CookiesWe use cookies to make it easier for you to browse our website. If you, as a user, visit our website, it is our understanding that you are granting your consent to the use of cookies. You may obtain more information on cookies and their use hereOK
Putting smiles on the faces of the young and the old, who will re-experience their youth with just a mere glimpse of this artist’s work, Harper Kuo plays with colour and shapes to touch upon the hearts and minds of the audience. With pieces that will hit a nostalgic chord, sparks will fly and intrigue will emanate with every new post. In this interview, we delve into her diverse and interesting background, her plans and passions as well as her work and aspirations in detail. Enjoy your trip down memory lane in joy. 
What are the main motivations behind your art? In other words, why do you do what you do?

It’s been four years since I decided that I want to really focus on painting. My dad is an artist and, when I was little, I used to draw with him. Then, I started school and just got interested in learning from him along with his other students. For a long time, I didn't see drawing as a big thing, and I paint rarely. I think I was deliberately avoiding repeating what my dad does. When I was about to graduate from university, thinking what to do next, I realized that drawing randomly really makes me happy – more than doing anything else ¬– and makes me have my own voice. That’s where I step into this field. 
You’re originally from Taiwan but moved to London to study illustration, and later settled in Madrid (Spain), where you are now based. How do you feel these three different places and cultures have influenced you personally and artistically? I see you have a painting with ‘La pera limonera’ written on it, which is a funny Spanish expression to say something was really cool. So you’re already adapting to your reality in Spain.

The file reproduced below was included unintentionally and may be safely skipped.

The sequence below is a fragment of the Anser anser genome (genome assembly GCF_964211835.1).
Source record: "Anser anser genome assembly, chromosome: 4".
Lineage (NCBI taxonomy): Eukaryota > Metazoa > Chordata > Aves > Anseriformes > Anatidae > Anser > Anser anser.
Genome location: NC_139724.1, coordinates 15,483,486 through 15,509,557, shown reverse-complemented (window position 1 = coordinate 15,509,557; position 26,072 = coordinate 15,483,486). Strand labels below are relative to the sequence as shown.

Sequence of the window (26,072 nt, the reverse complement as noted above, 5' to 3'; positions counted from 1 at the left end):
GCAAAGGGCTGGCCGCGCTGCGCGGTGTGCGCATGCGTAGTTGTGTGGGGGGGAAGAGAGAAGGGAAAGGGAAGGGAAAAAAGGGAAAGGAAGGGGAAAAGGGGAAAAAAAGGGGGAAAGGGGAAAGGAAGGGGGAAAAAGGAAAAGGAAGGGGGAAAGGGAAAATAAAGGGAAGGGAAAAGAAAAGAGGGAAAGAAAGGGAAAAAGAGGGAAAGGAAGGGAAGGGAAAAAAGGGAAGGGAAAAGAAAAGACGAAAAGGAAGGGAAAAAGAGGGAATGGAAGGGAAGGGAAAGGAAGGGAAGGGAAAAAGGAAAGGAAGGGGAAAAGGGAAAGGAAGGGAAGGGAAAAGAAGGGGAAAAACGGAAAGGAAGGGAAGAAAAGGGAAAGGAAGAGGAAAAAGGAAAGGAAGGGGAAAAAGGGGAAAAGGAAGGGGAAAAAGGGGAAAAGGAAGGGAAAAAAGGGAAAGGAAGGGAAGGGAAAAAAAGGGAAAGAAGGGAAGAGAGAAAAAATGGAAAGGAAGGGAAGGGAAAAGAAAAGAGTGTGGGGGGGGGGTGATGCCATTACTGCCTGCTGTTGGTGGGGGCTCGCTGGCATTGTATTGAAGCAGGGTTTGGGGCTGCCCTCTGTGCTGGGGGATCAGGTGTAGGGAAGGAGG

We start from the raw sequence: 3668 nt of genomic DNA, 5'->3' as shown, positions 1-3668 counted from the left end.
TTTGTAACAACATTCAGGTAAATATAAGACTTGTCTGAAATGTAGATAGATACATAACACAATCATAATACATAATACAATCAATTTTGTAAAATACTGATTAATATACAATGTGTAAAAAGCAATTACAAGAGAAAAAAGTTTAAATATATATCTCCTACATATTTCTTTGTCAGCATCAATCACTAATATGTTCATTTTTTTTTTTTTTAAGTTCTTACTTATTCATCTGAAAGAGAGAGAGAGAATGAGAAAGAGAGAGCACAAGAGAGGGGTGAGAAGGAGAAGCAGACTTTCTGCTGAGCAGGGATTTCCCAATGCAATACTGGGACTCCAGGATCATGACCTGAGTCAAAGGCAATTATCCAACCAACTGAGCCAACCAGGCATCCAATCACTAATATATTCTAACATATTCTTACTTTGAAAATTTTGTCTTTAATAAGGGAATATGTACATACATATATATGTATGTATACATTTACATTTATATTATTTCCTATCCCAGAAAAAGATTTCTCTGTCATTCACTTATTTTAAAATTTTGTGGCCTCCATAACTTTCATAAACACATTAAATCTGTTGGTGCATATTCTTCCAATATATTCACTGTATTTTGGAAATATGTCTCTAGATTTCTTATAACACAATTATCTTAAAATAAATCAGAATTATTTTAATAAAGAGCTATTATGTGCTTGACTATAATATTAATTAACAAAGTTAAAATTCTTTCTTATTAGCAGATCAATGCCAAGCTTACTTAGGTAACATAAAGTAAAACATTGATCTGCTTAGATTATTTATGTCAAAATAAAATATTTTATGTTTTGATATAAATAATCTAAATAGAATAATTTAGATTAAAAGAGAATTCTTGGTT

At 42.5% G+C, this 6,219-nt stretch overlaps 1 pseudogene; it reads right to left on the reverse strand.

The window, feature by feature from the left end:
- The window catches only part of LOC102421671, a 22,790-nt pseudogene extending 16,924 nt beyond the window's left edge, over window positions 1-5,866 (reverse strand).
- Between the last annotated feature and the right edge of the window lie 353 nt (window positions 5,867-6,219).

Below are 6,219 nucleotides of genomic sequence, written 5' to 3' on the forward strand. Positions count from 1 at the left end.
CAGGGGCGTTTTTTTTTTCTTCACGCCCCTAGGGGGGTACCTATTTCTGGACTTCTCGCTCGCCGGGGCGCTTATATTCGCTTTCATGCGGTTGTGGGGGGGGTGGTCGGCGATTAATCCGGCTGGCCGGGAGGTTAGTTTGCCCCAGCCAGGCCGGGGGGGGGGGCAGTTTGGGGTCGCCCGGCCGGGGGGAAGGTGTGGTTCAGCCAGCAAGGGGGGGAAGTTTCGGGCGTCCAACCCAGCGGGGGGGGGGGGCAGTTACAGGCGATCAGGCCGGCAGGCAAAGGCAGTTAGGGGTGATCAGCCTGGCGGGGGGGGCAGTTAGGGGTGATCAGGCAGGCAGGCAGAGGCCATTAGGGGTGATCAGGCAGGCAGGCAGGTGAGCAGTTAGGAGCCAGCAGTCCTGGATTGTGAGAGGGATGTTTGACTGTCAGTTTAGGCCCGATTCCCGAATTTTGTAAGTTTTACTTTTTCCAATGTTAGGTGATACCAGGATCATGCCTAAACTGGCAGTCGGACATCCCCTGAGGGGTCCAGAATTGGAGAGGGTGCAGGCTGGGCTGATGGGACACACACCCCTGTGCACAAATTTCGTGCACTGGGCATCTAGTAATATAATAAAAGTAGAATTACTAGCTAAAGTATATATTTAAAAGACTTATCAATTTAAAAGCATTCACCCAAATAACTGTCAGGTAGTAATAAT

It’s always a bit lonely when you have to concentrate so much on something. I enjoy living in the city, it’s alive, and it gets all commercially decorated when festivals are approaching. The idea of moving into a new place keeps my antennas on, I feel fuzzes inside noticing the difference between me and the crowd. It definitely changed my mood by switching places, and adapting to the weather and do goofy things like a ‘guiri’ (the Spanish slang for ‘tourist’).

Have you experienced any differences between being an artist in Madrid and back home? What do you think are the major differences between both places for young artists?

European cities are well connected, you can always reach out. You won’t be blocked if you don’t live in Paris or London, which costs a fortune. If you are good, you can expand your network internationally. Madrid gave me a chance to stay in Europe, it has a chill vibe and really nice people. In Taiwan, you have to work a lot on social media in order to be seen. It’s a completely different approach and very time-consuming.